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Anglia

Journal of English Philology

Ed. by Kornexl, Lucia / Lenker, Ursula / Middeke, Martin / Rippl, Gabriele / Stein, Daniel Thomas


CiteScore 2018: 0.22

SCImago Journal Rank (SJR) 2018: 0.130
Source Normalized Impact per Paper (SNIP) 2018: 0.336

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1865-8938
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Volume 122, Issue 4

Issues

The Name of Offa's Queen: Beowulf 1931–2

Robert D. Fulk
Published Online: 2007-12-11 | DOI: https://doi.org/10.1515/ANGL.2004.614

Abstract

For some time it has been scholarly consensus that the name of the wife of Offa, king of the continental Angles, is given in verse 1931b of Beowulf, though there is disagreement whether the name is Þryð or MōdÞryð, and whether the ending -o in the manuscript is organic or a case inflexion. Several difficulties attend this assumption. Manuscript mod is unlikely to be a separate word, since the syntax would then demand the meaning ‘arrogance’, though this meaning for the word is otherwise unattested in the poem. Yet the compound MōdÞryð(o) raises equally notable problems, since parallels like higeÞryðe wæg ‘acted arrogantly’ (Genesis A 2238b) suggest that the verse is a formula that does not contain a personal name. The strongest evidence for the standard view, the supposed parallel to the tale in the Vitae duorum Offarum (ca. 1200), describing the wickedness of (Quen)Drida, wife of Offa's English descendant Offa II, the great king of the Mercians, is vitiated by the realization that this woman's name actually was Cynethryth. Thus the similarity in the names cannot be said to evidence transferral of the tale alluded to in Beowulf to the wife of Offa's descendant; and once the coincidence of names is accordingly seen to be irrelevant to the question of the connections between the tales, the remaining resemblances are so feeble that the assumption of any notable relation between the Vitae and Beowulf must be abandoned. (The relevant portions of the Latin legend of Offa II, which seem not to have been translated previously into a modern language, are rendered into English in the appendix.) The best solution was offered, though without much conviction, by E. A. Kock: the woman's name is given not in 1931b but in 1932a: it is Fremu. This analysis offers several advantages. It allows mōdÞryðο wæg to be the formula it appears to be, meaning ‘acted arrogantly’. The verse then introduces the basis for contrast with Queen Hygd, and the antithesis between her and Offa's queen, while still abrupt, is thus not quite as irrational as it would otherwise appear. The mysterious ending -o can then also be explained as another instance of the scribe's habit of writing -o for final -a, an explanation that is not possible if (Mōd)Þryð is a name. And if Fremu is a name, it is no longer necessary to assume an i-stem adjective of uncertain meaning, an adjective that is not otherwise securely attested in Old English and which has no i-stem Germanic cognates. Etymology dictates that this presumed adjective ought to mean something like ‘excellent’ (as Frederick Klaeber supposes), yet this meaning seems inapposite applied to a young woman described at this place as acting so wickedly. Disposing of the adjective thus also relieves us of the obligation of assuming an improbably pejorative meaning for it.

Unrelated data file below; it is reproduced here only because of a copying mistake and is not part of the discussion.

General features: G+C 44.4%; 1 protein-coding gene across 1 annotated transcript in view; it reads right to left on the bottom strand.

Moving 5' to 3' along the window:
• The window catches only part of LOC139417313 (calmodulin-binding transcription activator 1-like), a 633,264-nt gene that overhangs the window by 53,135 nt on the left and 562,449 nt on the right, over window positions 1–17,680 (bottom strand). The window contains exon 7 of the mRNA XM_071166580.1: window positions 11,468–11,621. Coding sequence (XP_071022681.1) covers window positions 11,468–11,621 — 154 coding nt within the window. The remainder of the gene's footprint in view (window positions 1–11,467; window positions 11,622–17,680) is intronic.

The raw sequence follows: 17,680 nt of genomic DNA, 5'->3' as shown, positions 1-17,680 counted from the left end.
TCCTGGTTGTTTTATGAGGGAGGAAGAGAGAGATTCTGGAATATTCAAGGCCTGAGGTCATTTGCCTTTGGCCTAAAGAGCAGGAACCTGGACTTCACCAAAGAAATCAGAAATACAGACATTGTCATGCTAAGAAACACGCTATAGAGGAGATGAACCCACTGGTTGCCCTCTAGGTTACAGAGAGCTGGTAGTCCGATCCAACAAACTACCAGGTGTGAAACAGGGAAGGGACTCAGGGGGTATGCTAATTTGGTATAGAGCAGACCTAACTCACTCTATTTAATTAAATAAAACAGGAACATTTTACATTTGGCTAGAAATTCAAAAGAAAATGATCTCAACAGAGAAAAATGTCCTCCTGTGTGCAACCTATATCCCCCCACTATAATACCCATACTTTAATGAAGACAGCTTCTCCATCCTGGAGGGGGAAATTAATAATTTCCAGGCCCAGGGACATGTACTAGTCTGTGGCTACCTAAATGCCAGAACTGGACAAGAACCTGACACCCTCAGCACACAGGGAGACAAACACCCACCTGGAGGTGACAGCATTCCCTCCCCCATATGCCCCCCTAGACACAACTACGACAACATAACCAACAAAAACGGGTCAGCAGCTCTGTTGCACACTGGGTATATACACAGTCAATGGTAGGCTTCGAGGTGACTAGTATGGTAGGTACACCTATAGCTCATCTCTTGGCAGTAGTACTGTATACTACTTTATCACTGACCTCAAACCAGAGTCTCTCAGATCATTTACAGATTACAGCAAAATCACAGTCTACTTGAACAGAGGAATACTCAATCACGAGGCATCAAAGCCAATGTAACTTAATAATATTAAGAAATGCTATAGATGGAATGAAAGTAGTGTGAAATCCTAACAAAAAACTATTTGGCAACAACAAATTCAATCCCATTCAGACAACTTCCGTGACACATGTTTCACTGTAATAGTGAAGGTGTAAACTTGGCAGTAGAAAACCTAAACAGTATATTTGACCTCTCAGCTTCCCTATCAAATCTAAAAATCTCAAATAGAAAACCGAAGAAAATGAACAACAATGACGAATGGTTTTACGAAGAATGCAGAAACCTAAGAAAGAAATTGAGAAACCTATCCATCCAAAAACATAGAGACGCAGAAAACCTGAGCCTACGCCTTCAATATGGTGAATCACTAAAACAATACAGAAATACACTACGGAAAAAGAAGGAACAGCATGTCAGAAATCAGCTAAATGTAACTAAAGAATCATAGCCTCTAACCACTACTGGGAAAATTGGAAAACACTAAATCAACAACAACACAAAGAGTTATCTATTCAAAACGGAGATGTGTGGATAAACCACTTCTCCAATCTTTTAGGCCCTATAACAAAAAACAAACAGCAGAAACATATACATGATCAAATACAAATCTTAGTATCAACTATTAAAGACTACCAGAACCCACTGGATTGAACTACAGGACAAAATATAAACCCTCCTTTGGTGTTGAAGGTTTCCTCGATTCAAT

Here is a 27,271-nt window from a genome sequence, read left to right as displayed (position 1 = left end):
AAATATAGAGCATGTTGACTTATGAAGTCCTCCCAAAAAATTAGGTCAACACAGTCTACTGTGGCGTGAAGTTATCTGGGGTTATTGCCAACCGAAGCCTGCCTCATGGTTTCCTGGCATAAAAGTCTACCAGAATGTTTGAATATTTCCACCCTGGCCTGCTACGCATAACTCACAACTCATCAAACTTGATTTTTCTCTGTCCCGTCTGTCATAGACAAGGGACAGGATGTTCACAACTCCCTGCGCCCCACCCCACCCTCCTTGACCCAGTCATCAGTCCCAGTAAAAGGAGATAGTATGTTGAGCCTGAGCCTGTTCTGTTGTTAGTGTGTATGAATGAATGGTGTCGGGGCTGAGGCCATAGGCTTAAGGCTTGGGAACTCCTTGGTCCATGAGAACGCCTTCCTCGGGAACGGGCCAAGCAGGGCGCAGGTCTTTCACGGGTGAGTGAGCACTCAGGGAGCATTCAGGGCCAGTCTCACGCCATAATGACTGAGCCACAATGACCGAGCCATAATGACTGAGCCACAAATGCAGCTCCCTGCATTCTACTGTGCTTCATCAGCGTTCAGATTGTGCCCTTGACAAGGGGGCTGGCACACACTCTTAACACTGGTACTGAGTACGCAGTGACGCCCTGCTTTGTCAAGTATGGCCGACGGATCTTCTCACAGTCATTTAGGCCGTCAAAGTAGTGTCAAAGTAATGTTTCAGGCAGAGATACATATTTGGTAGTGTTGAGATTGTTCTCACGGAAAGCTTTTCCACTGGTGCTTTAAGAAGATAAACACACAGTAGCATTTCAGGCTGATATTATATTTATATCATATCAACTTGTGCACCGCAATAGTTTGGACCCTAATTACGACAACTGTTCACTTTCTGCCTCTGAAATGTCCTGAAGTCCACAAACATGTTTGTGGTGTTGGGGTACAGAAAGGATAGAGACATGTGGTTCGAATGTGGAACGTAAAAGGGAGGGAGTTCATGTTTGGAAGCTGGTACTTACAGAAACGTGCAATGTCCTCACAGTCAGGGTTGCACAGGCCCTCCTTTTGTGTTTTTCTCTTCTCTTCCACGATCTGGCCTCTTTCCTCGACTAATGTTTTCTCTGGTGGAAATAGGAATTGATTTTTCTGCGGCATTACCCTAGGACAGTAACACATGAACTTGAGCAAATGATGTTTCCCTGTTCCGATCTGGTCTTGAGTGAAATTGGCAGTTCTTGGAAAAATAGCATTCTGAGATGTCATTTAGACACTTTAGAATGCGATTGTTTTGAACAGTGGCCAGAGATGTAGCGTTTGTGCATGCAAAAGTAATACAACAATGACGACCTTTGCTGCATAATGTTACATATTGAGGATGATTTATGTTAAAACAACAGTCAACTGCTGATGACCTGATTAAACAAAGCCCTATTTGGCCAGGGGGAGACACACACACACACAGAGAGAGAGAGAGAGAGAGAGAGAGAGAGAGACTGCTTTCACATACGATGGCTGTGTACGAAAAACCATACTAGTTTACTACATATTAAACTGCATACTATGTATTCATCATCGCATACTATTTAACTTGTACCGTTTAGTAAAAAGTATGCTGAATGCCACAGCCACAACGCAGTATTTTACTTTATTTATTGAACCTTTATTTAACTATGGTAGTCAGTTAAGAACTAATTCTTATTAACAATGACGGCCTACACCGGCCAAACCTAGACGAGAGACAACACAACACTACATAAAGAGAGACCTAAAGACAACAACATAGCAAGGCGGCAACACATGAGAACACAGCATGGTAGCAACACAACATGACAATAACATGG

About the article

Published Online: 2007-12-11

Published in Print: 2005-06-23


Citation Information: Anglia - Zeitschrift für englische Philologie, Volume 122, Issue 4, Pages 614–639, ISSN (Print) 0340-5222, DOI: https://doi.org/10.1515/ANGL.2004.614.

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